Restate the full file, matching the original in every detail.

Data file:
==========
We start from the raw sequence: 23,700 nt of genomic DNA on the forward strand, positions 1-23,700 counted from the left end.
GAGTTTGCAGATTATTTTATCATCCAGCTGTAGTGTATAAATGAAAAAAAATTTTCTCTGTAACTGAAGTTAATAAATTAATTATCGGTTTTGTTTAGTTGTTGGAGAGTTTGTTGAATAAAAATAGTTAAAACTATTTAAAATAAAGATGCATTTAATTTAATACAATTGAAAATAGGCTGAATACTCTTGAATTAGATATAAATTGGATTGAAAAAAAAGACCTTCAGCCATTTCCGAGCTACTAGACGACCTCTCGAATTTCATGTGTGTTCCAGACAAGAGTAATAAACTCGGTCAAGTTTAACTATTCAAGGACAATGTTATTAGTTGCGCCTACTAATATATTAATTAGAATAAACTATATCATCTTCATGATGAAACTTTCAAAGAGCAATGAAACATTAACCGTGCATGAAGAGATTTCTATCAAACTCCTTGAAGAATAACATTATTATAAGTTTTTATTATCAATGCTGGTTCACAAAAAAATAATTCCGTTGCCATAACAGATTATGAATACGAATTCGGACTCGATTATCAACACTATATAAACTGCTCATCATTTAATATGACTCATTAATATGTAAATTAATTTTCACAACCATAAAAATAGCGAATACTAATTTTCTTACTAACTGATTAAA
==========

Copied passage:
We start from the raw sequence: 23,700 nt of genomic DNA on the forward strand, positions 1-23,700 counted from the left end.
GAGTTTGCAGATTATTTTATCATCCAGCTGTAGTGTATAAATGAAAAAAAATTTTCTCTGTAACTGAAGTTAATAAATTAATTATCGGTTTTGTTTAGTTGTTGGAGAGTTTGTTGAATAAAAATAGTTAAAACTATTTAAAATAAAGATGCATTTAATTTAATACAATTGAAAATAGGCTGAATACTCTTGAATTAGATATAAATTGGATTGAAAAAAAAGACCTTCAGCCATTTCCGAGCTACTAGACGACCTCTCGAATTTCATGTGTGTTCCAGACAAGAGTAATAAACTCGGTCAAGTTTAACTATTCAAGGACAATGTTATTAGTTGCGCCTACTAATATATTAATTAGAATAAACTATATCATCTTCATGATGAAACTTTCAAAGAGCAATGAAACATTAACCGTGCATGAAGAGATTTCTATCAAACTCCTTGAAGAATAACATTATTATAAGTTTTTATTATCAATGCTGGTTCACAAAAAAATAATTCCGTTGCCATAACAGATTATGAATACGAATTCGGACTCGATTATCAACACTATATAAACTGCTCATCATTTAATATGACTCATTAATATGTAAATTAATTTTCACAACCATAAAAATAGCGAATACTAATTTTCTTACTAACTGATTAAA